In semester one, I was given an assignment to write a 1000 word essay on my thoughts on “Information Systems impact on culture and society”. The essay took about 4 hours inclusive of referencing, and scored pretty well too. Hopefully you can take something out of this, regardless of whether you’re an über nerd or someone who doesn’t know how to turn on a computer.
Information Systems have come quite a long way in a relatively short span of years; from rooms filled with cabinets of hardware to store an amount of data that these days could be stored on a single chip the size of a fingernail, from the days of ARPANET with its 50kbps connection (Leiner, 2003) to broadband access almost anywhere on the face of the earth. As humanity become more acquainted with and depends more and more upon IS and IT, it is worth examining the impact that they have upon the world.
Information Systems combined with Information Technology have become an indispensable asset to modern businesses. Used together, IS and IT allow any business to exchange a vast array of information conveniently and instantly (Kroenke, Bunker & Wilson, 2010, p. 10). When used correctly, Information Systems can give a commercial business a competitive edge over the market – thus creating many jobs for IS and IT professionals. Online training and even working from home are made much easier and commonplace, allowing businesses to run much more time and cost effective.
IS and IT are not only useful for making a profit, however. The rapidly decreasing price of computer hardware due to Moore’s Law (Kroenke, Bunker & Wilson, 2010, p. 13) has enabled even third world countries to have access to computers and the internet to gain an education through the One Laptop Per Child association, founded by Nicholas Negroponte. The relatively inexpensive cost of a PC and an internet connection has led to a drastic increase in the amount of internet users worldwide. In the United States alone, the amount of internet users as a percentage of the population has risen from 0.801% in 1990 to an astonishing 72.4% in 2008 (World Bank, 2010).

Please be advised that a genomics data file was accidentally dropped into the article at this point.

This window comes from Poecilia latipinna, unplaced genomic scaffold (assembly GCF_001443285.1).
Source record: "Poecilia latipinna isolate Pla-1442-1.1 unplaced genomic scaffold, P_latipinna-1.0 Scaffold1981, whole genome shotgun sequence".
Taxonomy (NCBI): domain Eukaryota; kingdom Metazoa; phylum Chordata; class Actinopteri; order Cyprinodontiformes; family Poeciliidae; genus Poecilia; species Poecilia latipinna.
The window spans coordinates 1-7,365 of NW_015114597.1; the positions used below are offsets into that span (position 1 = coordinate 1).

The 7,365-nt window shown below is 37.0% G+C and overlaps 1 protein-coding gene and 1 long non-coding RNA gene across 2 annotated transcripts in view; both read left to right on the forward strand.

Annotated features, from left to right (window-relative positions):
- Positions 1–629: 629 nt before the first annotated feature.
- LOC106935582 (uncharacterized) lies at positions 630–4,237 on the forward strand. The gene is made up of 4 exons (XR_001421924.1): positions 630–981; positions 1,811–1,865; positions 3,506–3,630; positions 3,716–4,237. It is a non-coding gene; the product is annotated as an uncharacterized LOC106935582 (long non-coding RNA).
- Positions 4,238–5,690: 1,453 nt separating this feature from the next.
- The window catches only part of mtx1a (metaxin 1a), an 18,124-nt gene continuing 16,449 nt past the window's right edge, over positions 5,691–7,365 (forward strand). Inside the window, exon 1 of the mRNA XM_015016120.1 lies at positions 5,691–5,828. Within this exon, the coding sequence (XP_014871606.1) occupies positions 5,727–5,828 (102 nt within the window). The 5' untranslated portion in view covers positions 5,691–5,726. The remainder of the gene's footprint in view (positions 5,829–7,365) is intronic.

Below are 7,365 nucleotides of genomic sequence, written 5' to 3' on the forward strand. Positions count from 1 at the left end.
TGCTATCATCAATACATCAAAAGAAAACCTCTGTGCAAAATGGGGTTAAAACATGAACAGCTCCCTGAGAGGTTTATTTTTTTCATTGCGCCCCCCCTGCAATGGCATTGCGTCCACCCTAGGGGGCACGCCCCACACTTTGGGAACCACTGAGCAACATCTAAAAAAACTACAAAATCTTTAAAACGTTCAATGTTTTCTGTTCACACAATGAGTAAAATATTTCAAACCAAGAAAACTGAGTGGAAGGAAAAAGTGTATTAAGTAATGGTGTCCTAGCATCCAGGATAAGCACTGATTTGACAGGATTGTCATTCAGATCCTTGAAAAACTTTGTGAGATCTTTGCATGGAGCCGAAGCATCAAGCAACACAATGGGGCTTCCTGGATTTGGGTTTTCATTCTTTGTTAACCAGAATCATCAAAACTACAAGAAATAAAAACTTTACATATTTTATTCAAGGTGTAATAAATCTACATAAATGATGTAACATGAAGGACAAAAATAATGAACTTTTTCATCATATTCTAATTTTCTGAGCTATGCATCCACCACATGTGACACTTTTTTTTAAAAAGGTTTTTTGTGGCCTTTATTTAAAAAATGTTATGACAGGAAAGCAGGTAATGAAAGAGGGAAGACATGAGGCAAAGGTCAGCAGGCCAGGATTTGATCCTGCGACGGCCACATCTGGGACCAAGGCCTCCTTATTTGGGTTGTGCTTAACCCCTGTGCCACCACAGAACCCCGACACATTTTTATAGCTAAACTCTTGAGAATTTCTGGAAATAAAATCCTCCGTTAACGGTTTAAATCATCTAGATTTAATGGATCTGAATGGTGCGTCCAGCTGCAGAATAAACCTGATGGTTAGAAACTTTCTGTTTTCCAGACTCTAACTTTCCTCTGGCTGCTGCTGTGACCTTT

With so many internet users, the range of applications and services available to the public via the internet seems almost endless. A multitude of services such as online banking, shopping and educational tools make life much simpler and safer for the public. IS and IT allow isolated communities without the resources for a library or even schools access to virtually endless information through online libraries and distance learning. Social interaction is also improved in many cases, allowing people who lead busy lifestyles to stay in contact with their family via video chat or equivalent.
However, whilst the advantages of IS and IT in society seem almost infinite, there is also a range of negative aspects that IS and IT inflict upon society. The precautions put in place over the ‘Y2K bug’ were estimated to have cost between 300 and 600 billion US dollars (BBC News, 2000). The world of IS and IT open up a plethora of new opportunities for criminals – identity theft and credit card fraud are a serious issue and have caused organisations like ‘ScamWatch’ to be put in place by the Australian government. Authorities have expressed their concerns over the privacy issues generated by social networking websites such as Facebook. These kind of issues have cultural repercussions; the Swiss and German authorities stated that because Facebook allows its users to upload others personal content to the site without their consent then Facebook “are not abiding by the law in Europe” (Reisinger, D 2010).